For our Writers Round Robin meetings we maintain a list, or “queue," of Guild Writers who would like to read a section of their work to other Guild Writers for candid, but constructive feedback. At each meeting the top three Guild Writers on the list are allowed to read a twenty minute segment of a project he or she is working on, e.g. a short story, a chapter or scene from a novel, a scene from a stage or screenplay, a poem or essay, you get the idea. We encourage Writers from all skill levels, novice to published professional, and all genres.
After each reading, the other Guild Writers attending the meeting will, in succession, offer their feedback, constructive criticism, and suggestions for improvement for approximately twenty minutes. Our goal is to be candid and frank with our reviews, specific with our advice for changes, but supportive and heartening of each writer’s efforts.
At the end of each Writers Round Robin the meeting’s hosts, Stephanie Fisher and Zach Eccles will take down the names of those Guild Writers who wish to be added to the queue. Preference is given to new Guild Writers or Writers who are sharing their work for the first time. Readings are strictly voluntary. No one is required to share his or her work in order to participate in Writers Round Robin meetings. No one is even required to give feedback, for that matter. It is perfectly acceptable for Guild Members to simply listen to the readings and the commentary.
Writers who are sharing their work are encouraged, but not required, to provide hard copies for other members at the meeting to follow along and offer written comments and editing suggestions.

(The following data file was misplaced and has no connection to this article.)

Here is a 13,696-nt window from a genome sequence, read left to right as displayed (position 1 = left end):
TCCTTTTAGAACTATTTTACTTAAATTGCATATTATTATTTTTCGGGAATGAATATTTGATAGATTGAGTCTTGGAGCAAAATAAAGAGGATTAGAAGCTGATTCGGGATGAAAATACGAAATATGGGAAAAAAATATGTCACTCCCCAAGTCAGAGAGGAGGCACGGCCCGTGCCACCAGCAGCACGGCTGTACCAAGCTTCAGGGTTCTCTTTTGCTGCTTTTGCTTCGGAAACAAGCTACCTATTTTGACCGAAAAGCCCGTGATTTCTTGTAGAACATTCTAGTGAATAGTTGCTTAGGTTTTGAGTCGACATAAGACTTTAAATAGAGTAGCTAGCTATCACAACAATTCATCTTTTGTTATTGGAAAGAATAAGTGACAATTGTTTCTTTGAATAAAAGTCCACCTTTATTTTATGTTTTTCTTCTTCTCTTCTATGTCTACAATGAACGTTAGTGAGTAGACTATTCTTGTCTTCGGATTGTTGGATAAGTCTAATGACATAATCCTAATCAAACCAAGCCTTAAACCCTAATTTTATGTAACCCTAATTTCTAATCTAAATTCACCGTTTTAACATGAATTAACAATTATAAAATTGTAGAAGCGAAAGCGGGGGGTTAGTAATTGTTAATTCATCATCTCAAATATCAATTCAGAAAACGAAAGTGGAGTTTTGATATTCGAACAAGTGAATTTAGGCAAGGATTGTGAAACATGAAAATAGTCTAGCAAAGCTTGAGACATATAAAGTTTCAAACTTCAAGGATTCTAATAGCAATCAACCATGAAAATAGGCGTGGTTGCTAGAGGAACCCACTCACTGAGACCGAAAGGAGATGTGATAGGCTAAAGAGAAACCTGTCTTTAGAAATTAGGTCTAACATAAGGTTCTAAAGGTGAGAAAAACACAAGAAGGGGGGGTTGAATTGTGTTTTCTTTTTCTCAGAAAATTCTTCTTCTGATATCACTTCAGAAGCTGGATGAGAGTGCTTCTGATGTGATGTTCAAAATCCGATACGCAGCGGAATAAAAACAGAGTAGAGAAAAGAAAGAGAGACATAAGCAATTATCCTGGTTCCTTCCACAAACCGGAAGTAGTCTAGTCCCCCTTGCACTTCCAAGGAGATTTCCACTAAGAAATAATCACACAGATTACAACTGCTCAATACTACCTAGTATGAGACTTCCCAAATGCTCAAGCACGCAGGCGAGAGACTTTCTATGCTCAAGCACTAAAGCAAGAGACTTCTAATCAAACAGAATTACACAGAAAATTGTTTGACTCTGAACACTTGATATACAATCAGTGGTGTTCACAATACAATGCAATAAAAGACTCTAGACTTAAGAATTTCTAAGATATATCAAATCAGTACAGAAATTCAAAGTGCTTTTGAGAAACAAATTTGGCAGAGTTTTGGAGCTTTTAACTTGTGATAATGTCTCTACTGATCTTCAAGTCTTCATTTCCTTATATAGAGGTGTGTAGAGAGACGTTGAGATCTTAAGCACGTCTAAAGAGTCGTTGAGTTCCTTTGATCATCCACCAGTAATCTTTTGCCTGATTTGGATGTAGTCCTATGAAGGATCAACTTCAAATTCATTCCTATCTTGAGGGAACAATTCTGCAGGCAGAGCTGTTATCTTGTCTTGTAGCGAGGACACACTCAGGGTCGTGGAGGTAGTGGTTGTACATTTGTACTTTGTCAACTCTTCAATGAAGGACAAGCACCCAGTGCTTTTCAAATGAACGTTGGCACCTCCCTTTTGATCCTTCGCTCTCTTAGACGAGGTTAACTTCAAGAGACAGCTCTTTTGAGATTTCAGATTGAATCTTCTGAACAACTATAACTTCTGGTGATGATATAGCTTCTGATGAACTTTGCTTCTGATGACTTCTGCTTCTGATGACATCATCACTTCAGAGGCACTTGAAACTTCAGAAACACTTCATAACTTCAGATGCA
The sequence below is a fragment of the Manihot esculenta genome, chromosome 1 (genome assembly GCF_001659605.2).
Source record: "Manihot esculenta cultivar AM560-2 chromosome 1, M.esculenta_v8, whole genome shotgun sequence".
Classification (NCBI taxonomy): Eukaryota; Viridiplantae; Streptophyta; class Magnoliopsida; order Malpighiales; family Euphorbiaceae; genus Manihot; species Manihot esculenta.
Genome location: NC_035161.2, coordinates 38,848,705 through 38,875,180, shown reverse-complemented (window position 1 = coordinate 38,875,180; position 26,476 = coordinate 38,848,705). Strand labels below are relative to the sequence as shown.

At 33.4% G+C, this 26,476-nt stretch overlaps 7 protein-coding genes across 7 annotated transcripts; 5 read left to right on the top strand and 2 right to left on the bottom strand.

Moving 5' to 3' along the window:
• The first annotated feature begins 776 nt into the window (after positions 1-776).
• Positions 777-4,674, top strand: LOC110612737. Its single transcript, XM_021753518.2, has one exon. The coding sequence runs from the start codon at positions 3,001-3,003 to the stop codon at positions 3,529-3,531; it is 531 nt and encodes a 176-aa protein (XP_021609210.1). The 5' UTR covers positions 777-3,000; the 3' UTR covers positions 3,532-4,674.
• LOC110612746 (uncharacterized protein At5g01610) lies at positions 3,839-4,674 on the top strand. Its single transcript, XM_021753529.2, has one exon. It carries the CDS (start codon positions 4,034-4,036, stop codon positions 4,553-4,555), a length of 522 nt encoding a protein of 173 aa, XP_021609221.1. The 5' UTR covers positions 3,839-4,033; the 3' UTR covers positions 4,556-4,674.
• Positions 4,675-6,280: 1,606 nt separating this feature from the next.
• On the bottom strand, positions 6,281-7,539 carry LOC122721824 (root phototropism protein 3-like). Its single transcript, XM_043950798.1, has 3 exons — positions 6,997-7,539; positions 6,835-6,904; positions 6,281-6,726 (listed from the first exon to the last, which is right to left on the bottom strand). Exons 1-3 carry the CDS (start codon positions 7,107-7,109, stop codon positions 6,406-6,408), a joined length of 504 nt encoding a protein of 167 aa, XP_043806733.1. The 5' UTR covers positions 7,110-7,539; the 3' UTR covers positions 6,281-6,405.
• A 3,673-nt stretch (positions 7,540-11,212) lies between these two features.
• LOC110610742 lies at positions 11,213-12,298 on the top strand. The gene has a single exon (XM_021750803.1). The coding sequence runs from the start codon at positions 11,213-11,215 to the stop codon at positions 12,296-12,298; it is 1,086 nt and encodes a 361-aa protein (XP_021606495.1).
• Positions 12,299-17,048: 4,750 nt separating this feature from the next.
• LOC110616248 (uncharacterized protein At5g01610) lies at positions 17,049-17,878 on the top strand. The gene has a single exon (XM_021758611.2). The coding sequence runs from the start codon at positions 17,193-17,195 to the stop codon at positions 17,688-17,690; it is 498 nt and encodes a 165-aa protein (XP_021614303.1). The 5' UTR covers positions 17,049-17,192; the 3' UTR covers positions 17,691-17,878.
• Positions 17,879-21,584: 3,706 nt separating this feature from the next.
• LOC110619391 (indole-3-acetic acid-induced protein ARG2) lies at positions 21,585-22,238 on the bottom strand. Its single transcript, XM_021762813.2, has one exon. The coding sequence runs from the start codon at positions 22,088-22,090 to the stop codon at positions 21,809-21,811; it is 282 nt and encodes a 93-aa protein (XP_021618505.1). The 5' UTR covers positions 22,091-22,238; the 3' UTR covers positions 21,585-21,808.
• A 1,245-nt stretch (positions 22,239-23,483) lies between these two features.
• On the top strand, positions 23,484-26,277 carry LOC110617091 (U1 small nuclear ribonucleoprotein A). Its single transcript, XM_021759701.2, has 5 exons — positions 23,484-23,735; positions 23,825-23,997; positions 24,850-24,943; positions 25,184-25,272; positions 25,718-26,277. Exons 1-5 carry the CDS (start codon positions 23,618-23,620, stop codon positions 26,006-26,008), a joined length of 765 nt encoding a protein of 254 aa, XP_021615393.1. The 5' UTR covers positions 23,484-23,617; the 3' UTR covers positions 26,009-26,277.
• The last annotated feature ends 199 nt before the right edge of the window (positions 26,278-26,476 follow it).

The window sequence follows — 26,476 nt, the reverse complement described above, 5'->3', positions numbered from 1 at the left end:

If you have never been to a writer’s group where authors share and critique one another’s work, please keep in mind a few guidelines.
(1) Not everyone is going to write in your genre. Quite a few of the submissions will represent books, short stories or articles that you would never have any interest in reading outside of the group. You will hear and read all skill levels of creative writing. Be patient with your fellow authors. We are here to support one another, not to showboat or tear one another down. Everyone’s writing evolves the more they keep at the craft.
(2) When offering your comments, it’s a great idea to start off by telling the author what you liked about their reading. It could be something as simple as a particular verb, adjective or metaphor that popped off the page. Then go into your suggestions about what the author might consider changing. Some people favor the “sandwich” rule of critiquing. Start and end with positive comments, with the constructive, but negative feedback sandwiched in the middle.
(3) When it comes to the negative, try not tell the author absolutely everything you think they should change about their work. Take notes and focus on the larger issues, or the comments that other members have not already mentioned. If all else fails, focus on the grammar.
(4) It helps to be specific with your comments. For example, if the writer uses too many redundant adjectives or modifiers, suggest which ones you would cut or, even better, a distinct noun that makes the use of modifiers unnecessary.
(5) If it is your turn to read for the first time, please do not be discouraged. Any writer who does not develop a thick skin will have a difficult time enjoying this profession. Keep writing, and above all, keep coming back to the meetings and sharing.